“I want to congratulate Jason Varitek, a.k.a “Johnny Unitas fl at-top hair cut” on a remarkable career and mostly for being part of the fi rst World Series in 2004 with Sox Nation. It seems like yesterday we were in our hotel rooms on the road hitting with a pizza box going over our stances in our underwear during our struggles offensively. But above all, he’s a true professional, a true teammate and, best yet, an even better person. I wish him much success in the up and coming real world and we’ll see you soon with powder and an ear piece on TV.” – Kevin Millar, Red Sox teammate from 2003-05, current MLB Network analyst.

“In my 23 years of professional baseball I never played with or against a more selfless and prepared player than Jason Varitek. The ultimate team player, never hesitating to forgo personal success for the greater good, I’m proud to call him a friend and former teammate. I wish him God’s blessing and much happiness in wherever life takes him from here, he’s certainly earned it.” – Curt Schilling, Red Sox teammate from 2004-07, current ESPN analyst.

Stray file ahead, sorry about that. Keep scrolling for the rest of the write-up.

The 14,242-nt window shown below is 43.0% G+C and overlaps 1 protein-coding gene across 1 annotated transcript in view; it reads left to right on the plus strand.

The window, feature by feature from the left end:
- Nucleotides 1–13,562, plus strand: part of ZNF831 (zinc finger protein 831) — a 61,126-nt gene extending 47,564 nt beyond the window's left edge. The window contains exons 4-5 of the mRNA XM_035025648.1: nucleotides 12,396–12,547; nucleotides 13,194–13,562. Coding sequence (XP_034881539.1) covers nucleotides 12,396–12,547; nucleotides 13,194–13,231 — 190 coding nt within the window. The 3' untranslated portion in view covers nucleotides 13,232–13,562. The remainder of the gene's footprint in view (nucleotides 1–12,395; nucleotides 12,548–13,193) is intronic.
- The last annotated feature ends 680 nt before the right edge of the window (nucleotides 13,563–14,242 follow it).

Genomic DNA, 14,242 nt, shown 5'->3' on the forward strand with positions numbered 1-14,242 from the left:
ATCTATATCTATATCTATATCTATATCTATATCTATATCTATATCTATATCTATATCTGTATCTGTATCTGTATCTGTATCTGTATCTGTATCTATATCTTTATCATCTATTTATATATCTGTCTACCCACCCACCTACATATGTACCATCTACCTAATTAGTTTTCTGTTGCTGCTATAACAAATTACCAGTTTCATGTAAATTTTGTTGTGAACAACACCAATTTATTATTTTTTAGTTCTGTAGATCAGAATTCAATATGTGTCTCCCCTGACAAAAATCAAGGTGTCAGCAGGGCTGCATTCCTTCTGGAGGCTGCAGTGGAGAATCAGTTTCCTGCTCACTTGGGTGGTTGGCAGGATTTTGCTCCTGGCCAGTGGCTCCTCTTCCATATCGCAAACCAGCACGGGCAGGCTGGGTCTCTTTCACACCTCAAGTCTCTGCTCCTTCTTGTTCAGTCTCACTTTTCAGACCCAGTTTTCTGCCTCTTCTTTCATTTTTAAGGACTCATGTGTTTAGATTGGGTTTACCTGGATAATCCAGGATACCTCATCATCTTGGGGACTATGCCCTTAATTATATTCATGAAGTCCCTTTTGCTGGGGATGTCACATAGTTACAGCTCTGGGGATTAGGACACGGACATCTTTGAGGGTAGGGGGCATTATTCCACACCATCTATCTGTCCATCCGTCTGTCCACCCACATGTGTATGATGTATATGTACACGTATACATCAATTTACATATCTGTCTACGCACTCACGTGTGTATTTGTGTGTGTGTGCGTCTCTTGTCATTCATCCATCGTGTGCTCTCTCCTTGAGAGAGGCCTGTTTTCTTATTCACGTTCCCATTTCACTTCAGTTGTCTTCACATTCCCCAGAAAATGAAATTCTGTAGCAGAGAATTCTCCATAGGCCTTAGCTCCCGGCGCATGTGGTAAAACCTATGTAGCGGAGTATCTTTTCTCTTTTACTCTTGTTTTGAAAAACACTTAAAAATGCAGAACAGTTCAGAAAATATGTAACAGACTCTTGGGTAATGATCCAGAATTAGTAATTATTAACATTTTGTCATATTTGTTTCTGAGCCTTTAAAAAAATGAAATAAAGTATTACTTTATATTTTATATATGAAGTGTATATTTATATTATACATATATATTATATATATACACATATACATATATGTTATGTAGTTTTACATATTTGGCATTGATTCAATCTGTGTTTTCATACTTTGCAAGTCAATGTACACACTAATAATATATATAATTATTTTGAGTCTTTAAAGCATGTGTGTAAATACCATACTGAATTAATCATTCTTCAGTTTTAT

“Tek was a rare player. His first care was that his teammates succeeded even before himself. I have never seen a player so prepared for every game, even if he wasn’t playing. I learned a lot from him just by watching. I am glad to have been his teammate. Thanks for all you have done for the game Tek.” – Mike Timlin, Red Sox teammate from 2003-08

“He’s a true professional and was always the most prepared. He taught me how to be a leader and showed me how to be a champion. He should be a Red Sox Hall of Famer and it was a honor and a pleasure to have been his teammate and a huge fan of his since our high school days in Central Florida. I wish him all the best in the future.” – Johnny Damon, Red Sox teammate from 2002-05.